Can a solar car park be patented?
With the UK banning sales of combustion engine cars by 2030, and the general improvement in battery technology, by 2027 there is anticipated to be more than thirteen million electric cars sold globally every year.
However, with a shorter range and long charging times, a shortage of charging capacity within the road network could limit the sales of electric vehicles. It is therefore necessary to find ways of increasing the number of charging points along major traffic routes and in areas where people park their cars.
This is not so easy. In March 2021 the UK Government announced that it would spend nearly £1 billion on improving electric vehicle chargers on main roads. As part of this commitment, every motorway service area would have a minimum of six rapid chargers by 2023. However, to date, less than one quarter of motorway service areas have a minimum of six rapid chargers.
One major problem with installing chargers in major public areas such as motorway services, or hospitals, or the like, is the electricity consumption required. Typically, older slow chargers take power from the main facilities. However, whilst less power is taken per charger, cars are parked for longer meaning that more chargers are required in order to provide charging facilities. This means that the electricity drawn overall is not significantly reduced.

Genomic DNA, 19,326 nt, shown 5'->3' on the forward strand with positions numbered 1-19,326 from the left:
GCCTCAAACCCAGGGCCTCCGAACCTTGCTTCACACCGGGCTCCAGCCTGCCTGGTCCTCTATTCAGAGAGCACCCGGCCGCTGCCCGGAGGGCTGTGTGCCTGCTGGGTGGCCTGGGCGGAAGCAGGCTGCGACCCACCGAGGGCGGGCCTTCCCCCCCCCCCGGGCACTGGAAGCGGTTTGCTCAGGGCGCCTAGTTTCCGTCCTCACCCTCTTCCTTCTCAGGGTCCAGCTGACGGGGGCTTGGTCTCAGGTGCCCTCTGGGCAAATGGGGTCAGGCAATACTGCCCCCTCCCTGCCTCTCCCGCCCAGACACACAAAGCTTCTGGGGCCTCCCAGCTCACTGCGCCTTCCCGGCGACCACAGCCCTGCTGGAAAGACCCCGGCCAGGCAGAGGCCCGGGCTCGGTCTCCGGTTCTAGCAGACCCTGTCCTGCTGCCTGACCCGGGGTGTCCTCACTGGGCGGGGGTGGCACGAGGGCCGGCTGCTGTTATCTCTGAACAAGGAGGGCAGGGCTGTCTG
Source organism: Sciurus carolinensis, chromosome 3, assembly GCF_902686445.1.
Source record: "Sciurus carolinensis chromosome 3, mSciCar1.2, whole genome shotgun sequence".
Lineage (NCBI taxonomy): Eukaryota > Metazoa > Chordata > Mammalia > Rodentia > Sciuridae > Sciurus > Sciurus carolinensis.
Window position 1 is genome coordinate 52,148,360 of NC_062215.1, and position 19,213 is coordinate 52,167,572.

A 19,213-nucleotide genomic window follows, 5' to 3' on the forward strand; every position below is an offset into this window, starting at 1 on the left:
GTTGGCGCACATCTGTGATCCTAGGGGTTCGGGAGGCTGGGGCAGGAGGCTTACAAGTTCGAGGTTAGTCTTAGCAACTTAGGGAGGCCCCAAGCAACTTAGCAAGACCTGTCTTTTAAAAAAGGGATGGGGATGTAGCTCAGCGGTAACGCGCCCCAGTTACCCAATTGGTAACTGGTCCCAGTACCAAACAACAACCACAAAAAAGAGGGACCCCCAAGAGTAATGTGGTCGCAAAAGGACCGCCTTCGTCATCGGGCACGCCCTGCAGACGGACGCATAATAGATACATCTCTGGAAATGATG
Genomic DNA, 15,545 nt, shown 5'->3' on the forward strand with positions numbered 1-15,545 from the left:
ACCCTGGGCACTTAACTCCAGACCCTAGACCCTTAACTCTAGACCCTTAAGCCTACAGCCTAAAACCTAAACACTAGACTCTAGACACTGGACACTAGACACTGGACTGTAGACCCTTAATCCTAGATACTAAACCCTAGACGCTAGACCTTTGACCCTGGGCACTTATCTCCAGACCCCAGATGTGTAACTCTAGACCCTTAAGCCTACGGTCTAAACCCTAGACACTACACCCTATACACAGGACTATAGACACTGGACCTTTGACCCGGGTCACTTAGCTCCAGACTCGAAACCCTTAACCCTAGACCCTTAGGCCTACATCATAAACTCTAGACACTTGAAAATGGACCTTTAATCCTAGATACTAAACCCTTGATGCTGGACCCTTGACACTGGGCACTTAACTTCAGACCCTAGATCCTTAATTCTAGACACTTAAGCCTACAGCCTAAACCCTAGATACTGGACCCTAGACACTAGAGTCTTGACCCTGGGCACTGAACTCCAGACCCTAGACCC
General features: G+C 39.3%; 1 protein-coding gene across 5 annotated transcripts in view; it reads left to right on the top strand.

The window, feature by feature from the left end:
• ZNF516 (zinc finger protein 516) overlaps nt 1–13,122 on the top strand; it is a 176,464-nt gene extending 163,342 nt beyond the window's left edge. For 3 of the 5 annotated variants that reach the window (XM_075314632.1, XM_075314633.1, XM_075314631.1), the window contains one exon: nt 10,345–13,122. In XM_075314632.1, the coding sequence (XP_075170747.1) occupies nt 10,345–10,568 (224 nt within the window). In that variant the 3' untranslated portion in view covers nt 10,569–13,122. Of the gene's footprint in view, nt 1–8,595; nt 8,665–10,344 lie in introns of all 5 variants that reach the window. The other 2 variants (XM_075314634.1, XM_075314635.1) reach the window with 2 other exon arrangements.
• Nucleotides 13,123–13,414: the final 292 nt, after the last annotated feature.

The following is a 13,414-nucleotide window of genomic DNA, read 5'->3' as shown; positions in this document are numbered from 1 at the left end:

It is not easy to install a sufficiently large electricity supply to these public areas as there is a significant cost implication, and there is a requirement for many bodies to work together to install the supply.
In order to begin to address this issue, many car parks are starting to install solar panels and battery installations to service the car chargers. The principle is straightforward, the solar panels generate the electricity which is stored in batteries and the batteries charge the cars. In many instances, these arrays of solar panels are also connected to the electricity grid to sell any surplus electricity.
The covering of car parks with solar panels is nothing new. French policy makers have recently decided that all car parks with eighty spaces or more must be covered with solar panels. The French Government hopes to generate eleven gigawatts of power with this legislation, which is enough to power twelve million homes.
These solar panels are mounted on canopies installed in the car park. These canopies usually have an angled roof to capture the sun and help with water run-off. As the roof of the canopy is angled, wind shear can be problematic so they need to be particular strong. This means without careful design, the structures and the mounting brackets would be quite large. However, this would increase the size of the canopies, meaning that more car parking spaces are lost. This is especially the case in retro-fit situations, where car parks are having these canopies installed after they have been operational for many years.